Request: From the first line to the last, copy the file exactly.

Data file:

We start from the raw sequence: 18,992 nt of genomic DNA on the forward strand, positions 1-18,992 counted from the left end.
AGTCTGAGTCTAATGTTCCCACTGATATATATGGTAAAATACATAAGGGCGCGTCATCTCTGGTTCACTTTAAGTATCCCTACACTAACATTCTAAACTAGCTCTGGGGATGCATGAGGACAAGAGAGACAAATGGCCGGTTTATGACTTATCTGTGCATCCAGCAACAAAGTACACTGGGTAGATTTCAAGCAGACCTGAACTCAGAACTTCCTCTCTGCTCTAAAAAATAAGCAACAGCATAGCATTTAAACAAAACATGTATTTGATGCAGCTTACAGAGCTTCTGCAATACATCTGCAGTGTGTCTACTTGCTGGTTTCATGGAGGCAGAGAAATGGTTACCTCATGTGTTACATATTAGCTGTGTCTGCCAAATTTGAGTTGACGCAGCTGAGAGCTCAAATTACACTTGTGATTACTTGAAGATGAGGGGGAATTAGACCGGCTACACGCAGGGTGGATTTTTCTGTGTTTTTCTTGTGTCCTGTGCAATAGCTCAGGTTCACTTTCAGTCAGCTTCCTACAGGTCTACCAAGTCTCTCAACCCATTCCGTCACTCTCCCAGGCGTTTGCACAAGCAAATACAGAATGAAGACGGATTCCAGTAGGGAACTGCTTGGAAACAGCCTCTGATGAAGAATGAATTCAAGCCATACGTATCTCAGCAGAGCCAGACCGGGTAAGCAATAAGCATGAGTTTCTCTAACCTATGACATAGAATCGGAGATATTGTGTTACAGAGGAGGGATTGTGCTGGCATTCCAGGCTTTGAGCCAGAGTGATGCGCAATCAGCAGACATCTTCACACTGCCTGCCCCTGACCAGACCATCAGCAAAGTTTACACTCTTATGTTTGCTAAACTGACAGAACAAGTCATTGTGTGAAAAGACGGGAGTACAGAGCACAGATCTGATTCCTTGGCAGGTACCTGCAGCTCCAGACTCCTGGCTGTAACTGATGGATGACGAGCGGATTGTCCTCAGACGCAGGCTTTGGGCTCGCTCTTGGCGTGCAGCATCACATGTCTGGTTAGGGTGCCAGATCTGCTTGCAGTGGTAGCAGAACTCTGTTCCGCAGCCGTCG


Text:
We start from the raw sequence: 18,992 nt of genomic DNA on the forward strand, positions 1-18,992 counted from the left end.
AGTCTGAGTCTAATGTTCCCACTGATATATATGGTAAAATACATAAGGGCGCGTCATCTCTGGTTCACTTTAAGTATCCCTACACTAACATTCTAAACTAGCTCTGGGGATGCATGAGGACAAGAGAGACAAATGGCCGGTTTATGACTTATCTGTGCATCCAGCAACAAAGTACACTGGGTAGATTTCAAGCAGACCTGAACTCAGAACTTCCTCTCTGCTCTAAAAAATAAGCAACAGCATAGCATTTAAACAAAACATGTATTTGATGCAGCTTACAGAGCTTCTGCAATACATCTGCAGTGTGTCTACTTGCTGGTTTCATGGAGGCAGAGAAATGGTTACCTCATGTGTTACATATTAGCTGTGTCTGCCAAATTTGAGTTGACGCAGCTGAGAGCTCAAATTACACTTGTGATTACTTGAAGATGAGGGGGAATTAGACCGGCTACACGCAGGGTGGATTTTTCTGTGTTTTTCTTGTGTCCTGTGCAATAGCTCAGGTTCACTTTCAGTCAGCTTCCTACAGGTCTACCAAGTCTCTCAACCCATTCCGTCACTCTCCCAGGCGTTTGCACAAGCAAATACAGAATGAAGACGGATTCCAGTAGGGAACTGCTTGGAAACAGCCTCTGATGAAGAATGAATTCAAGCCATACGTATCTCAGCAGAGCCAGACCGGGTAAGCAATAAGCATGAGTTTCTCTAACCTATGACATAGAATCGGAGATATTGTGTTACAGAGGAGGGATTGTGCTGGCATTCCAGGCTTTGAGCCAGAGTGATGCGCAATCAGCAGACATCTTCACACTGCCTGCCCCTGACCAGACCATCAGCAAAGTTTACACTCTTATGTTTGCTAAACTGACAGAACAAGTCATTGTGTGAAAAGACGGGAGTACAGAGCACAGATCTGATTCCTTGGCAGGTACCTGCAGCTCCAGACTCCTGGCTGTAACTGATGGATGACGAGCGGATTGTCCTCAGACGCAGGCTTTGGGCTCGCTCTTGGCGTGCAGCATCACATGTCTGGTTAGGGTGCCAGATCTGCTTGCAGTGGTAGCAGAACTCTGTTCCGCAGCCGTCG